House and Senate leaders are nearing a temporary spending deal that would keep the federal government running for the first half of the next fiscal year, which will begin in October, aides in both parties said Monday, an effort to avoid a messy government shutdown fight on the eve of the November election.

The agreement could be announced by House Speaker John A. Boehner (R-Ohio) as soon as Tuesday, aides said.

The deal would come with two months to spare, an unusually early resolution of Washington’s annual budget fight for a Congress that has repeatedly run up against do-or-die deadlines and nearly forced shutdowns.

It is a sign that Republicans, in particular, understand the political peril of risking a budget fight in late September and would prefer a strategic retreat now, denying Democrats a chance to use a possible shutdown as a political cudgel at the height of the campaign season.

Under the deal, agency spending for the first half of the year would rise at a pace that would not exceed a $1.047 trillion limit that both parties agreed to in last summer’s debt deal, a senior House aide said.

That level represents a significant concession by conservatives, who had wanted to cut spending much more deeply.

House Budget Committee Chairman Paul Ryan (R-Wis.) had set agency spending levels at $1.028 trillion in the budget document he presented in the spring, a compromise with fiscal hard-liners who wanted to go even lower.

The House has spent months passing spending bills for different agencies geared toward the lower Ryan budget number, in the face of objections from Senate Democrats and a White House veto threat for any spending measure that cuts more deeply than the debt-ceiling agreement.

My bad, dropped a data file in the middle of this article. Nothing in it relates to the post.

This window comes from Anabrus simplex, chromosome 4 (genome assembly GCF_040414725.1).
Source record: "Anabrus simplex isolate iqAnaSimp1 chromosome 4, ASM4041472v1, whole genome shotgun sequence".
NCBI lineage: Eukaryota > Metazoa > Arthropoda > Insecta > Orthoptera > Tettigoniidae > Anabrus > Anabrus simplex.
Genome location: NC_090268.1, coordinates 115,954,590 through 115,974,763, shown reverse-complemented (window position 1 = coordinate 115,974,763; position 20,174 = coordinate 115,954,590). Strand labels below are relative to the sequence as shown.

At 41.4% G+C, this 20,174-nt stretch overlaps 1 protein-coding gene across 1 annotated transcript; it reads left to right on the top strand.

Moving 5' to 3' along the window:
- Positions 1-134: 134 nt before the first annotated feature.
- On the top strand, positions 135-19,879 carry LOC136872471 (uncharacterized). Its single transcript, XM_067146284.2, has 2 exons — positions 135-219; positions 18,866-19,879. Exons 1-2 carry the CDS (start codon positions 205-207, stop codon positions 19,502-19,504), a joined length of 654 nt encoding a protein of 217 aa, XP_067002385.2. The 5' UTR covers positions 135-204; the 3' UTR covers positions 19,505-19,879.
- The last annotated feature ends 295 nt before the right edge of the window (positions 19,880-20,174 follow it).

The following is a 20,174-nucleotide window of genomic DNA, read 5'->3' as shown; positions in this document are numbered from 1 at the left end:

But some conservatives in recent weeks signaled that they could temporarily accept the higher levels, freeing Republican leaders to negotiate the deal. If the GOP is victorious in November, conservatives would aim to use their party’s control of the White House and the Senate to revisit spending in the new year.

A senior Senate Democratic aide called the negotiations between the two chambers “very productive.”

“The guys who spoil for a fight for the sake of a fight seem to be losing on this one,” he said.

Meanwhile, a senior GOP House aide said a deal would help Republicans.

“It would eliminate the possibility of Washington Democrats trying to force a shutdown fight in September, hoping to benefit politically,” he said.

The aides spoke on the condition of anonymity because the deal is not final and the talks are confidential.

A six-month resolution, which would expire at the end of March, would remove the basic discussion about keeping the government running from a much broader December fiscal debate about how to handle expiring tax cuts and deep automatic spending reductions set to take effect in January.

With basic agency spending settled, some Republicans might even push to skip a post-election lame-duck session should the GOP prevail in November, postponing major decisions until after control of the White House turned over in January.

In a letter sent to Boehner and Senate Minority Leader Mitch McConnell (R-Ky.) on July 18, a group of fiscal hawks led by Sen. Jim DeMint (R-S.C.) and Rep. Jim Jordan (R-Ohio) argued for quick passage of a spending deal to lessen Democrats’ leverage to push for higher taxes.

“The only way to protect the taxpayers from this premeditated mugging is for the House to pass, before the August recess, a fiscally responsible continuing resolution to extend federal operations well into the new year,” they wrote. “Taking the threat of a government shutdown off the table will allow a serious debate about tax and spending policy before the elections.”

Congressional leaders are likely to announce that they have reached an agreement in principle but leave passage of the deal until after Congress returns from its August recess. The timeline would allow some details and budget crunching to take place, but it also would provide a window for the deal to go awry if outside groups pressure Republicans to fight for deeper spending cuts.

Meanwhile, some lawmakers on the Appropriations Committee could spend August grumbling that simply extending this year’s spending policies for six months eliminates a key opportunity to review programs for effectiveness.